While the proximity, ease of transport, and complementary resources between Arendal and Hjørring constitute a natural locality, globalized supply chains have disintegrated the necessity for either of the towns. Today, Arendal has little trade or industry left and Hjørring relies almost exclusively on tourism for subsistence.

  1. National Rivers Authority, National Rivers Authority September 1991 Visit to Danish Coastal Authority (Bristol, England: National Rivers Authority, 1991),

Lønstrup coastal erosion. Historisk Arkiv Hjørring, “Stentoft’s villa. The lookout point at Søndre Strandvej,” 1967. Photograph. © Historisk Arkiv Hjørring

From 1958 to 1975, M/S Skagen—a passenger, car, and rail ferry—traced the same route as the cable, briefly re-establishing the exchange between Arendal and Hjørring by creating continuous rail lines between North Denmark and Southern Norway and increasing movement between the regions. The ship was constructed in Arendal at the boatbuilder, Pusnes Mekaniske Verksted; the boat’s launch was a well-attended event with people lining the city’s coast to watch the performance of its first sail. The ship ferried trains, cars, and vacationers in search of cheap beer and sandy beaches until 1975 when it was sold to Fred. Olsen Oceanics A/S and converted into a diving ship for oil exploration in the North Sea. In 1988, the boat was sold and rebuilt again to be used as a fishing supply ship in the Arctic, only to be detained in 2007 due to payment problems. After sitting at the Drammen shipyard for twelve years, M/S Skagen was sold to a Russian company and exported to Lithuania for demolition.

Beyond its own trajectory, the lifespan of M/S Skagen also illustrates a trend in Arendal: exciting origins leading to quiet demolitions. In Arendal, the white wooden houses are protected, leaving little room for new development. These buildings are now stuck—held together by cement, thick layers of paint, and the policies that prevent their movement. With the wooden houses secured, twentieth-century buildings are demolished for the sake of development. Structures once celebrated, adorning the fronts of postcards and embellishing the image of Arendal, are now levelled. The demolition is an exhibition, visible from every point in the city.

Inauguration of the M/S Skagen. “M/S Skagen Sjøsette,” January 1958. Photograph. © Kuben Arendal, CC BY-SA

Buildings are glued, screwed, bolted, welded, and regulated—but buildings are not permanent, nor resolved upon construction. Materials come together to provide structure for designated purposes; resources and labour are put into processing, transporting, and erecting those materials and when the lifespan of their use reaches its end, more resources are put into dismantling and redistributing the rubbish. Often considered as fixed and site-specific entities, completed works of architecture resist modular thinking. But this perspective limits our understanding of both historical context and future potential.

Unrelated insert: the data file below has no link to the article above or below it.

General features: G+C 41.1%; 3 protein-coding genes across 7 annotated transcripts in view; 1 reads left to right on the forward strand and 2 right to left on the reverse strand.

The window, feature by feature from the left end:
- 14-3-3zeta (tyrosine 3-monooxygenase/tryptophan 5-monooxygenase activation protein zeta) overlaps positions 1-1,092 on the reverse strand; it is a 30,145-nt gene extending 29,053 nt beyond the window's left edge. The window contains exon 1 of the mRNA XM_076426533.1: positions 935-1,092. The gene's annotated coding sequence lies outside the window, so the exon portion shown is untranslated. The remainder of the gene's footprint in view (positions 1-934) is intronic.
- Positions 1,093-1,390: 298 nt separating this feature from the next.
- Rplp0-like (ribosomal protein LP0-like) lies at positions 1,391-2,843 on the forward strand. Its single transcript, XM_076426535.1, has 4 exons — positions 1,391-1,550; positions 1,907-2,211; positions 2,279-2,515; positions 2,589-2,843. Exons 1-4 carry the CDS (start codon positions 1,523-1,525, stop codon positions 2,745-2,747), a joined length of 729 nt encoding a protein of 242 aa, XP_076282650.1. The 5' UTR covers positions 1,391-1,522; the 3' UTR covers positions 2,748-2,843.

Considering Arendal and Hjørring, disparate places constructed through flux and exchange, as figurations of what was once a 130-kilometre-long local condition allows us to reengage with them as a site of potential. Today, the systems that govern the sides separate them further—developments and regulations happen at different times, come from different authorities, and have different motives and budgets. In contemporary documents about the sites, Arendal is considered in relation to Oslo and Hjørring in relation to Copenhagen. As an alternative, we might look to Arendal from Hjørring and to Hjørring from Arendal—allowing each one to permeate the other through scale, use, and materials.

A moving material forms a direct connection between its place of origin and its place of arrival. To understand this we must accept that, as Arjun Appadurai writes, objects “carry the force of their histories, their journeys, the accidents and adventures that befall them and these often show up in their shape, form and force.”1 One must only look to the local history websites, Facebook groups, and newspaper articles of Arendal and Hjørring to see the weight that these material histories carry. We can thus consider the intimacy of this longstanding international connection and the collapsing of distance through material exchange. The history of this site is one of subtraction and accumulation; perhaps a reenaction of this history can provide value for disused architectural components and reorient each side toward the other.

  1. Arjun Appadurai, “Museum Objects as Accidental Refugees,” in Migration—the journey of objects, ed. Johan Deurell (Röhsska Museum of Design and Craft, 2021), 75. 

Demolition in Arendal, 2020. Photograph. © Alena Rieger

Demolition in Arendal, 2020. Photograph. © Alena Rieger

Before we build, something must be unbuilt: a site scraped, landscape levelled, building demolished. Most architectural drawings describe construction with new materials and contain the schedule beginning when the site has been prepared, but this starting point is really a middle—the actual building begins at the unbuilding, it begins at scraping not just of the building site, but sites around the world: excavating the rocks for foundation, digging and baking the clay for bricks, transporting materials, importing expertise. Through these processes, architecture tangibly connects disparate places and times. In Arendal and Hjørring, material histories are fundamental—enthused locals know the story of each building and the history of each material. People relate to the provenance of their buildings—both the origin stories and the tales of their demise.

There is potential for migrating materials to erode the distance between places. I wonder about the effect of a concrete column, migrating from Arendal to Hjørring. Do locals watch the arrival of the parts and the spectacle of the construction? Fifty years on, do they mention that the structure comes from Arendal? I think they might.